Dagstuhl seminar 16251 "Information-centric Networking and Security" was a short workshop held June 19--21, 2016. The goal was to bring together researchers with different areas of expertise relevant to ICN to discuss security and privacy issues particular to ICN-based architectures. These problems have become increasingly important as ICN technology gradually matures and nears real-world deployment. Threat models are distinct from IP. Differentiating factors between the two include new application design patterns, trust models and management, as well as a strong emphasis on object-based, instead of channel-based, security. Therefore, it is both timely and important to explore ICN security and privacy issues as well as devise and assess possible mitigation techniques. This was the general purpose of the Dagstuhl seminar. To that end, the attendees focused on the following issues:
- What are the relevant threat models with which ICN must be concerned? How are they different from those in IP-based networks?
- To what extent is trust management a solved problem in ICN? Have we adequately identified the core elements of a trust model, e.g., with NDN trust schemas?
- How practical and realistic is object-based security when framed in the context of accepted privacy measures used in IP-based networks?
- Are there new types of cryptographic schemes or primitives ICN architectures should be using or following that will enable (a) more efficient or secure packet processing or (b) an improved security architecture?
The seminar answered (entirely or partially) some of these questions and fueled discussions for others. To begin, all participants briefly introduced themselves. This was followed by several talks on various topics, ranging from trust management and identity to privacy and anonymity. Subsequently, the attendees split into working groups to focus more intensely on specific topics. Working group topics included routing on encrypted names, ICN and IoT, non-privacy-centric aspects of ICN security, as well as trust and identity in ICN. Once the working group sessions were over, a representative from each presented outcomes to all attendees. (These are documented in the remainder of this report.) The major takeaways from the seminar were as follows.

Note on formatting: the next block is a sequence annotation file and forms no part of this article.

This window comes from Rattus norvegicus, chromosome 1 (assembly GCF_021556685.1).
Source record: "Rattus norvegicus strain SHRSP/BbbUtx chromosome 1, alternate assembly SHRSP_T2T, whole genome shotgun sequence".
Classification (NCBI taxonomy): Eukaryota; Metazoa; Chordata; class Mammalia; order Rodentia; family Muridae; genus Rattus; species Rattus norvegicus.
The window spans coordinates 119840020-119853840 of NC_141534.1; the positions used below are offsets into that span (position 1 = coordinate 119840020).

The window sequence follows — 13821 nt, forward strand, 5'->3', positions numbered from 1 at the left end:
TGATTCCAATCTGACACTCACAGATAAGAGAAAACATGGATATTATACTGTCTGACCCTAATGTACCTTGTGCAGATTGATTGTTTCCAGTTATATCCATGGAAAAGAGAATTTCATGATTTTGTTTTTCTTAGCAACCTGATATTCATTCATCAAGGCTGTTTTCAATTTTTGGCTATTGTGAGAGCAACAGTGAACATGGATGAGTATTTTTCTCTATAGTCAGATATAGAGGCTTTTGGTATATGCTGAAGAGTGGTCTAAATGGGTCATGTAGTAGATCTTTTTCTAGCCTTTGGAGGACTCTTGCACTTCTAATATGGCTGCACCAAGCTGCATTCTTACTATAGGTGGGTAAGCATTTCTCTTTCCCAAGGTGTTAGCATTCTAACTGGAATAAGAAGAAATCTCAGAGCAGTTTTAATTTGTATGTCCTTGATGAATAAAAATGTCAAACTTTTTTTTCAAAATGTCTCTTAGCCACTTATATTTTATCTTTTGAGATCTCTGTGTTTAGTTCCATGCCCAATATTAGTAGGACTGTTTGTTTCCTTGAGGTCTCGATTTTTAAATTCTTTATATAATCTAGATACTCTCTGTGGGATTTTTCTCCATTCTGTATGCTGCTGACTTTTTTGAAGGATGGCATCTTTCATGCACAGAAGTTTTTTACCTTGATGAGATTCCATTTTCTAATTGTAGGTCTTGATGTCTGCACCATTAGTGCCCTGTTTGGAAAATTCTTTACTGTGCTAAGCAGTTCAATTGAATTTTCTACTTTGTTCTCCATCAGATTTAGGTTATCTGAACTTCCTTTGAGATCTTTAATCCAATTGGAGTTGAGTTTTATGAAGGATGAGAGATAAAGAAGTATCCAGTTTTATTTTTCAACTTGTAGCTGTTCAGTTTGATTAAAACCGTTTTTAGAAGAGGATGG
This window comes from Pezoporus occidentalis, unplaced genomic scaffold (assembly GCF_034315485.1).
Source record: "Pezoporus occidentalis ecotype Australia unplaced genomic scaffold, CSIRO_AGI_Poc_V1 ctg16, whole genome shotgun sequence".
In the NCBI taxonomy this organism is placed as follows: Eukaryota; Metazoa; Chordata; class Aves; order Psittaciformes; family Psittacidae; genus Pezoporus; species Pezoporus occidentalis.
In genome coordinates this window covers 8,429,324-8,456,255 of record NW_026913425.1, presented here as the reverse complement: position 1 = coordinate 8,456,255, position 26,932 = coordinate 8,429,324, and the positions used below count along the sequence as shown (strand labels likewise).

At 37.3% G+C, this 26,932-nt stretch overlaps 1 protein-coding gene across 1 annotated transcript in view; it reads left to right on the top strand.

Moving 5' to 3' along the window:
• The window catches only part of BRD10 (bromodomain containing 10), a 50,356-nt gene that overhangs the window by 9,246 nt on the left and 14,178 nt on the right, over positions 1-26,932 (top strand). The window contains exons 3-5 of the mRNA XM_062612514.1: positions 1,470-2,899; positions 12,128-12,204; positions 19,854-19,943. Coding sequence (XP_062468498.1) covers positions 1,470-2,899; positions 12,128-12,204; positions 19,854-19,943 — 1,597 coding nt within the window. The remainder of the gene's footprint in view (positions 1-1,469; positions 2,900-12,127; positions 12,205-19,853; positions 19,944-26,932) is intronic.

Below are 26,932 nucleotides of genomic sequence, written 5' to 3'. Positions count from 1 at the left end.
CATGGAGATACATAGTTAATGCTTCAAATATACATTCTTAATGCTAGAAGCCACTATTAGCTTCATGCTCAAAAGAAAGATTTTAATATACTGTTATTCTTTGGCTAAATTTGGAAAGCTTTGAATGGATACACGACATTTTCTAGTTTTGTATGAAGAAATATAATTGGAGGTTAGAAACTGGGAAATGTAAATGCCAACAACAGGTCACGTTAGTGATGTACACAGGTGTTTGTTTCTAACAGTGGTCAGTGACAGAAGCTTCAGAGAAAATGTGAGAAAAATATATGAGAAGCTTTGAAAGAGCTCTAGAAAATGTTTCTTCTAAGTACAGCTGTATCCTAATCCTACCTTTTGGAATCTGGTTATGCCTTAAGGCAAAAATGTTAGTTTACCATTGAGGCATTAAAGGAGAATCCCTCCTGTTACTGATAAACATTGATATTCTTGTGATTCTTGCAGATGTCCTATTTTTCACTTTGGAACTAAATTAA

First, the ICN community still does not have a clear answer for how to handle namespace and identity management. While trust management in ICN can be distributed and function without a global PKI, it seems difficult to break away from this model for namespace management and arbitration. This has strong implications on how names are propagated in the routing fabric. Can any producer application advertise any name, anywhere in the network? If not, how can name prefix advertisements be constrained or limited?
Second, given that ICN focuses on object security, the need for and use of transport protocols that provide forward secrecy should be deferred to higher layers. Attendees found that while most ICN-based architectures do not preclude forward secrecy, it should not be a requirement at the network layer.
Third, there is still deep uncertainty about whether ICN should embrace a content locator and identifier split. Names in architectures such as NDN and CCN serve as both a locator and identifier of data, though there are extensions that permit explicit locators (e.g., through the use of NDN LINK objects). This distinction is necessary under the common understanding that routing should concern itself with topological names. Finding data through non-topological names should not be in the data plane as part of the global routing space. However, if we revert to a distinction between topological locators and identifiers, then features unique to ICN become much more limited. One facet that is certainly unique to ICN is how software is written. Specifically, we have the opportunity to move beyond the mental model of a fixed address space and re-design existing network stacks and APIs.